MANCHESTER, NH – It’s the evening before Halloween and at 159 Jewett St. in Manchester, the iconic monster first penned by Mary Shelley – and later immortalized on the big screen in 1931 by director James Whale and actor Boris Karloff – is starting to stir.
Thunder claps in the background and sparks leap from the authentic Tesla coils. The monster who was made from Man meddling with the acts of God slowly sits up in its gurney.
The display was created by Manchester native Chris Chagaris, who said the idea to transform his garage into a high-voltage replica of Henry Frankenstein’s laboratory—the character of Victor Frankenstein’s name was changed to “Henry” in Peggy Webling’s film adaptation—first occurred to him roughly 15 years ago.
“One year it struck me that I had all of these Tesla coils and The Jacob’s Ladders that I was using for science demonstrations at schools and decided to put them together for a little show for the kids,” said Chagaris, a Class of ’73 Manchester Memorial alumnus.
Free of charge, the general public can view the display through portals looking into the garage from 7-10 p.m. each night until Nov. 6.
A senior systems engineer for Light Steering Technologies in Manchester, Chagaris is self-taught in the sciences.
“I’m very curious about how things are done,” he said. “One year they demonstrated some Tesla coils in school, and I told myself that I had to find out how they worked.”
And he did.
Chagaris—who is also a licensed pyro-technician who dabbles in theatrical make-up—built his first Tesla coil for a science fair as a student at Southside Middle School and continued to pursue his interests into adulthood.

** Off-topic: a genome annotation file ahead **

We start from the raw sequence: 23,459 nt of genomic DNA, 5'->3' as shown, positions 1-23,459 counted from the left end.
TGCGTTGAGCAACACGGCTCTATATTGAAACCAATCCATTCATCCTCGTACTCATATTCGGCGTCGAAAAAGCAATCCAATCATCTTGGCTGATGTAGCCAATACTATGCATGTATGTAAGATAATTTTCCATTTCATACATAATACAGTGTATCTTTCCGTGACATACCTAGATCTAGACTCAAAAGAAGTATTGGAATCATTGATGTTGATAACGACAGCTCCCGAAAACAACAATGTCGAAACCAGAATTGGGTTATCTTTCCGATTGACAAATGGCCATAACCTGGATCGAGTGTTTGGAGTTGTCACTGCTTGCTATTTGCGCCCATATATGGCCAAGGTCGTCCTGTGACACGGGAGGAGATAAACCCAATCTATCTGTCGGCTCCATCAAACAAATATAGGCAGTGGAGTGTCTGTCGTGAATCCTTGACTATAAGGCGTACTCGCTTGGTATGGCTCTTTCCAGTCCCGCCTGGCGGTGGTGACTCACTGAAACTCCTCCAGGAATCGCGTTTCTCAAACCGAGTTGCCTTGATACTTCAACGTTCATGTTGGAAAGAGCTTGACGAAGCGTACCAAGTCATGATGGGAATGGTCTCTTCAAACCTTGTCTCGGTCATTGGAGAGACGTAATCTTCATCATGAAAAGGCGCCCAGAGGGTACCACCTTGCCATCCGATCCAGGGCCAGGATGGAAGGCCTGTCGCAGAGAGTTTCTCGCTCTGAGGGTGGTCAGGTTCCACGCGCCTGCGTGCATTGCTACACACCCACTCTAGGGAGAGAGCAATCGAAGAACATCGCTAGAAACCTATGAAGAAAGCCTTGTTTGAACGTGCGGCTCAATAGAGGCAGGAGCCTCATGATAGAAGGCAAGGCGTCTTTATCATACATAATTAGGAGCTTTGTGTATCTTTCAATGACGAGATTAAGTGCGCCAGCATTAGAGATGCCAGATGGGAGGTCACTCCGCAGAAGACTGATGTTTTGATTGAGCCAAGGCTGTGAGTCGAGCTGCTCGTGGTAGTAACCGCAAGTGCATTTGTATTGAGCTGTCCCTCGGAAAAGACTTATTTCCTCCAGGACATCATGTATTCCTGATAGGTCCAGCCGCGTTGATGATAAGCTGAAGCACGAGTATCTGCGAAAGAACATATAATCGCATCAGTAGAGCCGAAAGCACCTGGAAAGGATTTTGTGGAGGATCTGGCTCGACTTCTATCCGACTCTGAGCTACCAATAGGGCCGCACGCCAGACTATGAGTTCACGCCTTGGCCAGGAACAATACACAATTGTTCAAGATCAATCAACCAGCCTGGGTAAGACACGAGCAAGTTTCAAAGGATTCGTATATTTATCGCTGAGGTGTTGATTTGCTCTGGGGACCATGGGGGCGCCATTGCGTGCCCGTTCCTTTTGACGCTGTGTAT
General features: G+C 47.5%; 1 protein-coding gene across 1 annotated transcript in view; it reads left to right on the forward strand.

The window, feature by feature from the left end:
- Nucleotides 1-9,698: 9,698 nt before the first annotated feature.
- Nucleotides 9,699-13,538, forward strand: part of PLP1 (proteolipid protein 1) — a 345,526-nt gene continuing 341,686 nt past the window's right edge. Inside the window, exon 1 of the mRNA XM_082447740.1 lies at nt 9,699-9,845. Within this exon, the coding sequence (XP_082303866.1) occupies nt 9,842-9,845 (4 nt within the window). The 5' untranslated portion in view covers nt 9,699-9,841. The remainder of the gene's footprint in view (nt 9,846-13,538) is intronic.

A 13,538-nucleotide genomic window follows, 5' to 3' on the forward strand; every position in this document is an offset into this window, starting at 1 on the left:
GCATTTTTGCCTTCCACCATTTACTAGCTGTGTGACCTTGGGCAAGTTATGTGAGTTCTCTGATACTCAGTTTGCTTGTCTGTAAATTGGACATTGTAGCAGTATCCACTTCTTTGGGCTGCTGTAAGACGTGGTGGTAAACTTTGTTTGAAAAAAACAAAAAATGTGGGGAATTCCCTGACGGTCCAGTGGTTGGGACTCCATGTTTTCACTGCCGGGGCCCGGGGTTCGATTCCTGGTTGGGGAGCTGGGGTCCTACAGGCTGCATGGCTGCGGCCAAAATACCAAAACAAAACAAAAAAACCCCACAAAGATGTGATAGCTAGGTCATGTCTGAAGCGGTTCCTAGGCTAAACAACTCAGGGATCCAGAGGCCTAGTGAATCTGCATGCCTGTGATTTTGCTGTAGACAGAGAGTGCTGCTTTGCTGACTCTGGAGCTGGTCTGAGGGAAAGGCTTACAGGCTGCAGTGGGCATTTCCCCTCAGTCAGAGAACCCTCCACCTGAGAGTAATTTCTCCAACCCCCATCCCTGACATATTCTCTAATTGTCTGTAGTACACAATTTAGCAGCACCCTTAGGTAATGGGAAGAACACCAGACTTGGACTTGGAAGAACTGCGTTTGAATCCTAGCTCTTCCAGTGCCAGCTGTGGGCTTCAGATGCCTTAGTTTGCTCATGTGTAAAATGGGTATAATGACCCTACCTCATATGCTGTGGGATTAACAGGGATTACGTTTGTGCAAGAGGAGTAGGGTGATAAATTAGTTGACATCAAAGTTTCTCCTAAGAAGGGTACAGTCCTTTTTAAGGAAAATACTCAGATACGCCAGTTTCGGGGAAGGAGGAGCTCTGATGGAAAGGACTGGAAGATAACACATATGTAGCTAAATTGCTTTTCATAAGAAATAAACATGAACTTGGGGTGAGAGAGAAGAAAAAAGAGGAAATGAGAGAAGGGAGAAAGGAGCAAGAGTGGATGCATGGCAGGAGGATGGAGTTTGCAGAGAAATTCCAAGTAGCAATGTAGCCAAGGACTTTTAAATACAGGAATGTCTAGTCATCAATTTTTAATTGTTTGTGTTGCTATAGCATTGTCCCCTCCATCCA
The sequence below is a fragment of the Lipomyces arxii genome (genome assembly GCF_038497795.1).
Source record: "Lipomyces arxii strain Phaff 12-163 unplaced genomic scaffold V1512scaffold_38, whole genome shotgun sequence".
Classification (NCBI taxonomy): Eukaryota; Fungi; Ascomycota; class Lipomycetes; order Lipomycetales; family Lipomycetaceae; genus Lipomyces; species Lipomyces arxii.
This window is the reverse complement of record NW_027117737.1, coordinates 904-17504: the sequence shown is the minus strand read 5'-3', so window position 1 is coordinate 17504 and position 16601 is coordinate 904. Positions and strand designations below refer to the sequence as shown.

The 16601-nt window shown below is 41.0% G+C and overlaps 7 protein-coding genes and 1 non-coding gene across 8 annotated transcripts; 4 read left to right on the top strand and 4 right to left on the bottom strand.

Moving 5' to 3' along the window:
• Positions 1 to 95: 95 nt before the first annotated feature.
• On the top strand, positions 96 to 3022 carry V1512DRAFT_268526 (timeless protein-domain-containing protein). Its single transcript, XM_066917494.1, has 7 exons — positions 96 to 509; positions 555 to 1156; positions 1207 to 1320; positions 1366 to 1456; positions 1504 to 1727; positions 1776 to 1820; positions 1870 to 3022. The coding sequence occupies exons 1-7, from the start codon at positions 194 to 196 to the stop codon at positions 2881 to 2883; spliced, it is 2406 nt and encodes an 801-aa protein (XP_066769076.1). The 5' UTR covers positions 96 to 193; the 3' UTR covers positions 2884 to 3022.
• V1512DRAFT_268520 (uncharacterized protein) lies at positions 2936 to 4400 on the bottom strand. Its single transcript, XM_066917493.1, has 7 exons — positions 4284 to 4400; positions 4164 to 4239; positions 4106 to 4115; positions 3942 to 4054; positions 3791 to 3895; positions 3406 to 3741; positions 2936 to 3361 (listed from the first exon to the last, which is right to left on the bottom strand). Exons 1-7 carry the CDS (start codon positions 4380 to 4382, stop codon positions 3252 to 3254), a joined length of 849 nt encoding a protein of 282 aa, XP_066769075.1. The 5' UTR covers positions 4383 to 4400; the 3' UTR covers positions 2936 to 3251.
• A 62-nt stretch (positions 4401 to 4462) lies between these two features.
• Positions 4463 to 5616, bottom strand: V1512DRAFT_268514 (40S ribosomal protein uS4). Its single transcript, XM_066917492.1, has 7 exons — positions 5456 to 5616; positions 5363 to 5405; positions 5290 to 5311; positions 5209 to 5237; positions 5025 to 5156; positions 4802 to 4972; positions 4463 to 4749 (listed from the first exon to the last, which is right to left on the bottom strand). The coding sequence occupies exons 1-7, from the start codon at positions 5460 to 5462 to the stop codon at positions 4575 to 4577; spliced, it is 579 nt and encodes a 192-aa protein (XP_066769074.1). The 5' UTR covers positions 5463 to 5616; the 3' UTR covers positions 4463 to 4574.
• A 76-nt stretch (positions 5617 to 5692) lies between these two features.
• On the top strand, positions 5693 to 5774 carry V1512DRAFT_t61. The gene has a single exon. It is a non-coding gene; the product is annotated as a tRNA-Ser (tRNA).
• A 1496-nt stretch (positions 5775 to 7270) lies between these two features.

The entire display, from the hand-wound Tesla coils to the monster itself, which is a Styrofoam body and head with a mask, is constructed by Chagaris. And each year he tries to add a new special effect.
“It’s an homage to the early ‘Frankenstein’ films,” said Chagaris, who is an aficionado of classic horror films. “I do it for anyone who will enjoy it, especially those people who are also fans of the old films. Most people have never seen anything like it.”
And the people who return to view Frankenstein’s Jewett Street laboratory have passed down by word-of-mouth through generations now. Some of the older kids who first viewed the display are now bringing their own children to enjoy the show, Chagaris said.
“When the kids ask me how I’m able to do it, I simply tell them that I paid attention in science class,” he said. “The kids are fascinated by it.”
Some years, the crowds on Halloween night will line both sides of Jewett Street in front of Chagaris’s home—the display is outside, thus remained unimpeded by the pandemic—to view the monster stir.
But for Chagaris, who sometimes needs to invest in more candy than the average house on the block, it is worth it.
“I enjoy it,” he said. “I’m trying to spread some joy and maybe give people a little scare.”